The Met Office has issued two yellow warnings for high winds covering Northern Ireland, Wales, most of England and the west coast of Scotland.
Dozens of flood alerts have been issued by the Environment Agency in England, including two warnings for the River Ouse at York.
Gusts of up to 80mph are being felt in western Scotland, Northern Ireland and the northwest of the Republic of Ireland.
Winds of over 60mph swept widely across western parts of the UK in the early hours of Wednesday, after gusts of up to 75mph were felt in Scotland on Tuesday night.
Commuters using trains in Wales, Scotland, the north of England and East Anglia were warned that services could be disrupted by high winds during the morning rush hour, with speed restrictions in place across a wide area.
Trains between Durham and Newcastle were halted until at least 9am after overhead electric wires were damaged, impacting LNER, CrossCountry, Northern and Transpennine Express services.
Some Virgin Trains services between Manchester Piccadilly and London Euston and some trains between Glasgow Central and Preston were cancelled.
There were also reports of trees blocking roads and some exposed routes in the northeast of England being closed to high-sided vehicles.
Heavy showers with some thunder are expected across the northern half of the UK as the storm moves across throughout the day.
Other transport links are at risk of being impacted as Storm Gareth is expected to continue moving across the country throughout the day.
The worst of the winds were predicted to occur in the early hours of the morning, before gradually easing in the afternoon as the storm moves out to the North Sea.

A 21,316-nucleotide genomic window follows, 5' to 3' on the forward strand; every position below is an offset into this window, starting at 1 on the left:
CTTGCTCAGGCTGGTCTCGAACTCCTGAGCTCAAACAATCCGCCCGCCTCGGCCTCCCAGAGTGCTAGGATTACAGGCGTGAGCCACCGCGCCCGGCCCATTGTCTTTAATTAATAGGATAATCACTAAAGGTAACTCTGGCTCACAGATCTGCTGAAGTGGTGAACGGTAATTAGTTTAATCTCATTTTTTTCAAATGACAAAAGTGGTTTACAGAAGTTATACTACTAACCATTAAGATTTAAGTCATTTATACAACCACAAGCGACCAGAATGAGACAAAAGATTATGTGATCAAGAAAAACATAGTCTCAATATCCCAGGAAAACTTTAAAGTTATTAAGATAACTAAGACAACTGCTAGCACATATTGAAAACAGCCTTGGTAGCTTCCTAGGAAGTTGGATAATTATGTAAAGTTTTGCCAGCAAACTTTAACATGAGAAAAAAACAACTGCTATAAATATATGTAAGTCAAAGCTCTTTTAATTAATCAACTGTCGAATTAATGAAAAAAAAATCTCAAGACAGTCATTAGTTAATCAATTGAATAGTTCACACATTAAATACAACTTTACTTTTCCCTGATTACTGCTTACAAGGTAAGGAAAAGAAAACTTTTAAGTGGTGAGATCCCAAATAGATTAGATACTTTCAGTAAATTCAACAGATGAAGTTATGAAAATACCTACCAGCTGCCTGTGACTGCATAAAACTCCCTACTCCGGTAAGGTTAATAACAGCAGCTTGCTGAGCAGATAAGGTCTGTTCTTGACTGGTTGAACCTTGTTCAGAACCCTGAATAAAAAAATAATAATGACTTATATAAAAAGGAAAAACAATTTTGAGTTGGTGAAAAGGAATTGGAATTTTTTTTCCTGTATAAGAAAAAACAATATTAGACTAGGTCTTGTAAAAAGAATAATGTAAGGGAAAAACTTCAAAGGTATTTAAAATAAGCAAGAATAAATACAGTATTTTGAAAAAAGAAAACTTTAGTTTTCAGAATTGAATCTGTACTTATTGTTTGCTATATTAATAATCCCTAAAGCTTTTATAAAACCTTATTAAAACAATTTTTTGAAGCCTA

Racing at the Cheltenham Festival could also be affected.
Punters have been advised that organisers would be holding a precautionary inspection in the morning to assess conditions for racing.
Three climbers died on Ben Nevis as an avalanche tumbled down the mountain after Storm Gareth blew in with strong winds on Tuesday.
Six crew members were airlifted from a French fishing boat off Land's End, Cornwall, in "atrocious" 20ft waves and storm-force winds later that night, the Maritime and Coastguard Agency (MCA) has said.
HM Coastguard was alerted at around 10pm that a 79ft fishing vessel, named La Fanette, had suffered engine failure.
Another fishing vessel went to help and a lifeboat was launched.
Met Office forecaster Alex Burhill said: "We've got some very strong winds.
"The strongest in the morning rush hour are probably going to be around Northern Ireland and also western coastal parts, particularly western Scotland and north-west England.
"Eastern areas might start getting some very strong winds by that point, but generally across much of the UK it's going to be very windy this morning.
"People need to be aware that there could be some travel disruption because there could be delays to things like ferries and aircraft and also bridges may need to be closed."
Storm Gareth swept in across Northern Ireland on Tuesday, causing problems on the roads with fallen trees and the cancellation of ferries.
Met Eireann, the Irish Meteorological Service, also warned of "severe and damaging gusts" as the storm moved over the country.
The storm is expected to have moved out into the North Sea by Wednesday evening, although another band of wet and windy weather is expected to arrive from the west on Wednesday night.